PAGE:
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Motorola: Warehouses look to expand IT by 2018

Schaumburg, Ill. – Sixty-six percent of warehouses plan to expand their IT investments by 2018, a 71% increase in the number of warehouses currently planning an IT expansion. A recent survey of 328 warehouse IT and operational professionals in the logistics, manufacturing, retail and wholesale market segments also indicates that 26% of respondents reported that company management views warehouses and distribution centers as an asset that can drive growth for the business.

Other results of the Motorola Solutions Future of Warehousing Survey include:

  • Leading reasons for expanding warehouse IT investments include lower transportation costs (36%), shorter delivery times (35%), new suppliers and trading partner locations (31%) and heightened omni-channel pressures (11%).
  • Warehouse professionals expect a significant shift away from pen and paper-based processes (71% decrease) to handheld mobile computers and tablets (100% increase) for cycle counting and inventory validation by 2018.
  • The pace of supply chain re-evaluation and optimization is quickening as nearly two-thirds (67%) of respondents claimed that they are either constantly or annually re-evaluating their supply chain networks.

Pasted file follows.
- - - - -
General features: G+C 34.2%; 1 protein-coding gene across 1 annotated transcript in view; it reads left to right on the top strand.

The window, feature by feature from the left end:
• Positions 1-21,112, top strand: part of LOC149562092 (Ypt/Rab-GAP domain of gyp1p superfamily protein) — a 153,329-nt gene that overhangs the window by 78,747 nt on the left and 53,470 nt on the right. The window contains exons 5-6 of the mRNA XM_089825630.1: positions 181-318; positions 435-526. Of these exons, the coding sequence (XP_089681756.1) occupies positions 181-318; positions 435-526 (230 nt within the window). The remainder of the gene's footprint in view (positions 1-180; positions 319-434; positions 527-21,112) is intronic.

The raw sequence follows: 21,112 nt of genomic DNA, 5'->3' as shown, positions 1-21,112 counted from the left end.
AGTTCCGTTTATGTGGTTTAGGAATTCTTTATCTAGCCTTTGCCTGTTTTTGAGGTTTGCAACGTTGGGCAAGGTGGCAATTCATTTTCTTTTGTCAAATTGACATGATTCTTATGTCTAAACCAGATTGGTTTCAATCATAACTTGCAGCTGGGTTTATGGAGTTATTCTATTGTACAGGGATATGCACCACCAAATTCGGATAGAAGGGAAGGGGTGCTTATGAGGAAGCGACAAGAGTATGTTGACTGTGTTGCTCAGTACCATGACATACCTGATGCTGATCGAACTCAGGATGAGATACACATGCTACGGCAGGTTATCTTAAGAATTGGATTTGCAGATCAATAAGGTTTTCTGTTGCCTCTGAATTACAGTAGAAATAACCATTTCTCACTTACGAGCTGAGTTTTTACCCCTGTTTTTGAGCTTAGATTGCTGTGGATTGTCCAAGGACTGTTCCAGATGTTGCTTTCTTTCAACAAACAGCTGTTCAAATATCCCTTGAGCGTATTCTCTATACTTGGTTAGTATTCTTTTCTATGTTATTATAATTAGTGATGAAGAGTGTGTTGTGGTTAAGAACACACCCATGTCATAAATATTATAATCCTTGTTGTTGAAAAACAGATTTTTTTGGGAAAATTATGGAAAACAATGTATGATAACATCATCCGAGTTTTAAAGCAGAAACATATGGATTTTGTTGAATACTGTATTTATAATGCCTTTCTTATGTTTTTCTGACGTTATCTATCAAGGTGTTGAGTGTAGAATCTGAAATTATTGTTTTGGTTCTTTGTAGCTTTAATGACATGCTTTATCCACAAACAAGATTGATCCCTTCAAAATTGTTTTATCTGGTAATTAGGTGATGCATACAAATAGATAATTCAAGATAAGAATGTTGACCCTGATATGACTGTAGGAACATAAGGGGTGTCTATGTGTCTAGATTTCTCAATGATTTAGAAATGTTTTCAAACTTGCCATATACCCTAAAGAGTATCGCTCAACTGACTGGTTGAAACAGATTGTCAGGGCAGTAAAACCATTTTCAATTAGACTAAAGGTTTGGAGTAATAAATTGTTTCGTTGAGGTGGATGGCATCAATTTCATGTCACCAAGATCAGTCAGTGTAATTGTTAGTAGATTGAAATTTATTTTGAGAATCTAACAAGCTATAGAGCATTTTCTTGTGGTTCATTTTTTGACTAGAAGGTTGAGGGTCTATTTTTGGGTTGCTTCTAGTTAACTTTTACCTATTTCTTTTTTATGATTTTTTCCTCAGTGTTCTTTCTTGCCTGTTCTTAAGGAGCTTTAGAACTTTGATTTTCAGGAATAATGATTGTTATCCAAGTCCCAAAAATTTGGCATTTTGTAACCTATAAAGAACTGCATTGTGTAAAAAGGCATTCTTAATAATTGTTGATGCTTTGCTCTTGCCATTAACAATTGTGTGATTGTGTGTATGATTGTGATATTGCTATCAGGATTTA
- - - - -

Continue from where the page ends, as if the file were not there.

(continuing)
• While only 67% of items received at a warehouse are bar coded today, respondents expect supplier management initiatives and trading partner compliance requirements to drive higher utilization in the coming years – reaching an estimated 84% by 2018.

“Warehousing and distribution have not traditionally been the most celebrated functions within leading businesses across manufacturing, retail and wholesale industries,” said Mark Wheeler, director of warehouse solutions, Motorola Solutions. “But Motorola Solutions’ Future of Warehousing Survey revealed that these functions are playing a more important role as businesses in these industries face new pressures to cut costs to enhance profitability and free up capital as well as drive competitive differentiation and business growth.”

© 2014